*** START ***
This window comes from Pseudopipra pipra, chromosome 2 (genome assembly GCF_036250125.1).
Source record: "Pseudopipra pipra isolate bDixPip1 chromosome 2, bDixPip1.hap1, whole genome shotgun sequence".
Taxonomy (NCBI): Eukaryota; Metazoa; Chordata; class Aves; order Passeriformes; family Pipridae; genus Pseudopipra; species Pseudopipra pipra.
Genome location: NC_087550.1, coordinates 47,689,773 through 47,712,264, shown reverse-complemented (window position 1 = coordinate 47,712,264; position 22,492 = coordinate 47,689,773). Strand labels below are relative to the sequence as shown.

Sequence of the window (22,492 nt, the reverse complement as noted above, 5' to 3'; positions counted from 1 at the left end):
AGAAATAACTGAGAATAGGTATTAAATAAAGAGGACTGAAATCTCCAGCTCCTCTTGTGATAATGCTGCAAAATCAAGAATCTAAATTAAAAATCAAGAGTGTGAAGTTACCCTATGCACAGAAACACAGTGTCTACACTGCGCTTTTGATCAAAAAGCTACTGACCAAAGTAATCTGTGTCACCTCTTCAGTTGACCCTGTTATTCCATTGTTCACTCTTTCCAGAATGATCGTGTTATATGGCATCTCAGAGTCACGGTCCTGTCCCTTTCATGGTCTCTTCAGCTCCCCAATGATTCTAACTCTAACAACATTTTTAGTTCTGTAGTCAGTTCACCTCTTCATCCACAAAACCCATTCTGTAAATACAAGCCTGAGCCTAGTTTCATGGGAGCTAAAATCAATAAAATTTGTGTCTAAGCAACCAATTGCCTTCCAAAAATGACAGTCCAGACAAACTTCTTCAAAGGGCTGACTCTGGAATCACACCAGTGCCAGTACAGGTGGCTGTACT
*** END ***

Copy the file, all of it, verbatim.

This window comes from Pseudopipra pipra, chromosome 2 (genome assembly GCF_036250125.1).
Source record: "Pseudopipra pipra isolate bDixPip1 chromosome 2, bDixPip1.hap1, whole genome shotgun sequence".
Taxonomy (NCBI): Eukaryota; Metazoa; Chordata; class Aves; order Passeriformes; family Pipridae; genus Pseudopipra; species Pseudopipra pipra.
Genome location: NC_087550.1, coordinates 47,689,773 through 47,712,264, shown reverse-complemented (window position 1 = coordinate 47,712,264; position 22,492 = coordinate 47,689,773). Strand labels below are relative to the sequence as shown.

Sequence of the window (22,492 nt, the reverse complement as noted above, 5' to 3'; positions counted from 1 at the left end):
AGAAATAACTGAGAATAGGTATTAAATAAAGAGGACTGAAATCTCCAGCTCCTCTTGTGATAATGCTGCAAAATCAAGAATCTAAATTAAAAATCAAGAGTGTGAAGTTACCCTATGCACAGAAACACAGTGTCTACACTGCGCTTTTGATCAAAAAGCTACTGACCAAAGTAATCTGTGTCACCTCTTCAGTTGACCCTGTTATTCCATTGTTCACTCTTTCCAGAATGATCGTGTTATATGGCATCTCAGAGTCACGGTCCTGTCCCTTTCATGGTCTCTTCAGCTCCCCAATGATTCTAACTCTAACAACATTTTTAGTTCTGTAGTCAGTTCACCTCTTCATCCACAAAACCCATTCTGTAAATACAAGCCTGAGCCTAGTTTCATGGGAGCTAAAATCAATAAAATTTGTGTCTAAGCAACCAATTGCCTTCCAAAAATGACAGTCCAGACAAACTTCTTCAAAGGGCTGACTCTGGAATCACACCAGTGCCAGTACAGGTGGCTGTACT